Saturday, May 1, 2010

More DIY ideas for the Youth Room

Please no more of those over-literal themed youth rooms in the vein of surf shacks or western lodges...a few high-impact design additions are cheaper, last longer, and will serve as a background to the group's own decisions about the space.



Vintage automobile headlamps attached in series to conduit.

Foosball coat hangers--available from Loony Design, but DIY would be more fun...the foosball table was a center of my own youth room growing up.


The simple addition of painted black corner lines to solid features makes everything look like a cartoon! This is from the Luise Hotel in Berlin. 





Make a stack of old school TVs and speakers, as here at the Facebook headquarters, at the entrance to your space.


Have a google for the designs of Odili Donald Odita, whose work fuses modernist and African influences, for color inspiration.   Plan carefully, number, and tape the sections in advance for a massive paint-by-numbers day!

Definitely get the youth involved in these projects...they love group DIY.

Monday, April 5, 2010

Wooden Furniture from Brent Comber


The twig pews reminded me of the work of Brent Comber in the Pacific Northwest...his 'Alder Cubes' reverse the orientation of the wood and look a bit more comfortable. His line also includes the order-from-chaos series 'Shattered', an inspirational concept, and 'Solids'.


Saturday, April 3, 2010

Pews made of Twigs?




Twig benches and cubes by London designers PINCH. These look a bit uncomfortable...perhaps some pew cushions for the top? But a striking idea, though at £1425 I'd recommend DIY. They used coppiced hazel for the construction; coppicing makes for very straight twigs. 

Tuesday, March 30, 2010

Johnson Chapel at Trinity School, Manhattan, Butler Rogers Baskett Architects, 2009


Inspirational control of light in this chapel found at archidose...

To prevent the intrusion of mechanical systems into the sleek minimalism of the chapel (no grills or vents are in evidence), the bed of rock in which the cross is placed covers the ventilation system where air is introduced into the room, and the lowered ceiling plane of the light well hides the returns as well as providing the beams that rake the light diagonally along the wall.

Friday, March 26, 2010

3-D Acoustic Wallpaper from Recycled Paper



Mio also offers an affordable and stylist acoustical solution:  a three-dimensional recycled paper wall-covering that can be installed temporarily simply with double-stick tape or permanently with wallpaper paste.  Modularity allows for custom configurations:  $34 per 13 inch by 12 inch panel.

Wednesday, March 24, 2010

Modular Cardboard Partitions






As more churches meet in temporary locations, reconfigure spaces designed for other functions, or simply choose designs with maximum flexibility, next-generation products for partitioning spaces are required...forget the clunky folding walls lately seen in the fellowship hall.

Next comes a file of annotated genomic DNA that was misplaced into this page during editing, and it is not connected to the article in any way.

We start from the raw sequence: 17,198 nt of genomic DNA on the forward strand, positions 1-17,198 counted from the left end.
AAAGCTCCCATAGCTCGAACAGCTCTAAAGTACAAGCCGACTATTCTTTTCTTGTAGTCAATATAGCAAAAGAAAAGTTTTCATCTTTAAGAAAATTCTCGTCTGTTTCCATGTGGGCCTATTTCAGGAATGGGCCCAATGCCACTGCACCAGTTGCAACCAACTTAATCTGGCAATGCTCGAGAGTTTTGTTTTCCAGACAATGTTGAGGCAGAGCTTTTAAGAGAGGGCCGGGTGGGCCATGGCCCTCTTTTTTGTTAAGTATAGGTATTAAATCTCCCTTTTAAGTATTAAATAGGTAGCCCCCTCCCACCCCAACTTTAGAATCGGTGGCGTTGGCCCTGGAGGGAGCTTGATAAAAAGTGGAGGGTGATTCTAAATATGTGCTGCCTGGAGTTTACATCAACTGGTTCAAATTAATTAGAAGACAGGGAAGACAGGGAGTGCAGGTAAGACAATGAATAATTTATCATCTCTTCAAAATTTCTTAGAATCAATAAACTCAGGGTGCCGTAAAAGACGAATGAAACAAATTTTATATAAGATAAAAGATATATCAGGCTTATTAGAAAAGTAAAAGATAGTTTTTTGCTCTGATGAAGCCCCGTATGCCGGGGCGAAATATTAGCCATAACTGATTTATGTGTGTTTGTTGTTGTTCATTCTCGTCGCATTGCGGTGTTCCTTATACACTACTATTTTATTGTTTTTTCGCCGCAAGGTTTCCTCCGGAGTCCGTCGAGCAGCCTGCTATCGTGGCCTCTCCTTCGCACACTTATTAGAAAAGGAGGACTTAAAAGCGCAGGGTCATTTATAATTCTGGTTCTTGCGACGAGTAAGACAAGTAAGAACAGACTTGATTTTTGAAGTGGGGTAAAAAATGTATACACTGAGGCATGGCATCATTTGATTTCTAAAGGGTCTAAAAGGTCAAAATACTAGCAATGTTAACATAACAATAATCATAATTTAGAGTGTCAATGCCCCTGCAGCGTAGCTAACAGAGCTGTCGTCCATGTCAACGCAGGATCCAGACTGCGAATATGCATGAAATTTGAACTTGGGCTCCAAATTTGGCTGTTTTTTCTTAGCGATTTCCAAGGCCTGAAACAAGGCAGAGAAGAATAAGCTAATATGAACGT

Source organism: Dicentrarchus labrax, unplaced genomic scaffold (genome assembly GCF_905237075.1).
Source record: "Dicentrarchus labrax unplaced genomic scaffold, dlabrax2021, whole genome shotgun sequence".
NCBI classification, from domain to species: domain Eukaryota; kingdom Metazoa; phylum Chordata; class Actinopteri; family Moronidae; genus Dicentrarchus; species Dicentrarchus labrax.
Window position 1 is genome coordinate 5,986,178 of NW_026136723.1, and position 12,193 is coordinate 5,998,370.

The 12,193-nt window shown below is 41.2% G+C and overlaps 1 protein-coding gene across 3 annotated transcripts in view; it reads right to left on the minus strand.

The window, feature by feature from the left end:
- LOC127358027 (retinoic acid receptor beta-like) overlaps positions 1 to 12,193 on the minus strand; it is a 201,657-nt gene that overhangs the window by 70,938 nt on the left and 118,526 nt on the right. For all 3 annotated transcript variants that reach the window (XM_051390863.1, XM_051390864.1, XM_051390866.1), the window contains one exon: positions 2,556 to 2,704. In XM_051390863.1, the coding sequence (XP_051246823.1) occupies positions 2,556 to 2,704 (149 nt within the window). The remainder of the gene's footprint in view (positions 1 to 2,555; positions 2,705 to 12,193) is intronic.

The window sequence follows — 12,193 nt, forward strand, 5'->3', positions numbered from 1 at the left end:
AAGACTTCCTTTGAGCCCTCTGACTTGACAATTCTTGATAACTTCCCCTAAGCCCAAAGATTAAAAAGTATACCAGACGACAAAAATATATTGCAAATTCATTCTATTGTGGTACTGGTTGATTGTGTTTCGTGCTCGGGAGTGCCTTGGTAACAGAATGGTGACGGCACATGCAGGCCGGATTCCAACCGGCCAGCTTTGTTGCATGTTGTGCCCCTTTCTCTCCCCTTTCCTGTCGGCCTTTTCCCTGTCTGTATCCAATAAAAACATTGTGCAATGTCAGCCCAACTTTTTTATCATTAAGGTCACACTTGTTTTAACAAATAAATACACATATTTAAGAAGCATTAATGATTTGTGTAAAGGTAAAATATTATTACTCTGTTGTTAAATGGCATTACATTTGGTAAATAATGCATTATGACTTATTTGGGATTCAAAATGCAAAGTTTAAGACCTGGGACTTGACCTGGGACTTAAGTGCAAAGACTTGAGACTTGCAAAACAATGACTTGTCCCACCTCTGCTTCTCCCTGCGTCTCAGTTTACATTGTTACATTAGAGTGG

"Made from recycled, double-wall cardboard, Nomad is a modular architectural system that can be assembled into free-standing, sculptural screens, temporary partitions, rooms or even displays without hardware, tools or damage to existing structures. Available in nine colors, Nomad can be arranged into open or closed configurations; creating private environments or light and airy dividers. The Nomad system can be configured to create entry-ways and corners, easily adjusting to any indoor space. "

Designed by Jaime Salm and Roger Allen and sold through Mio at $56 for one 24 module set, which creates a 4.5 ft x 4.5ft section with open configuration ir a 3 ft x 4.5 ft section with closed configuration.

Sunday, March 21, 2010

Foldable Cardboard Furniture from Foldschool

Foldschool "is a collection of free cardboard furniture for kids, handmade by you. The downloadable patterns can be printed out with any printer." 


Follow the instructions (definitely try the sample first to learn the techniques); and the pieces are surprisingly stable and chic.  May not last forever forever but if recycled cardboard (4 mm single layer) is used the price is definitely right.  We've been renovating the nurseries at my own church and these are on my list for the next work day...



Sunday, March 7, 2010

Sculptural Lighting by Josh Jakus


Well-designed lighting can be incredibly expensive...designer Josh Jakus simply provides a curly recycled plastic housing for a standard compact fluourescent bulb for a sculptural accent fixture.  Available for $35 (small) and $45 (large) at Fuz.  Very nice for a lobby or gathering space.

Tuesday, February 16, 2010

Ukrainian Wooden Churches



I love vernacular church buildings that speak the local language...here, two of the wooden churches of the Ukraine.  What does it say about modern American church architecture that most buildings speak the language of the shopping mall?

"The wooden churches in the Carpathians have a building tradition which is over 1000 years old and which extends into our own time. On the territory of Ukraine alone there are over 1,800 properties which in their diversity and typology reflect the history of the different ethnic groups who live there. "
 [source]


If you want to build your own, the book of Ukranian Wooden Churches is online complete with joinery diagrams.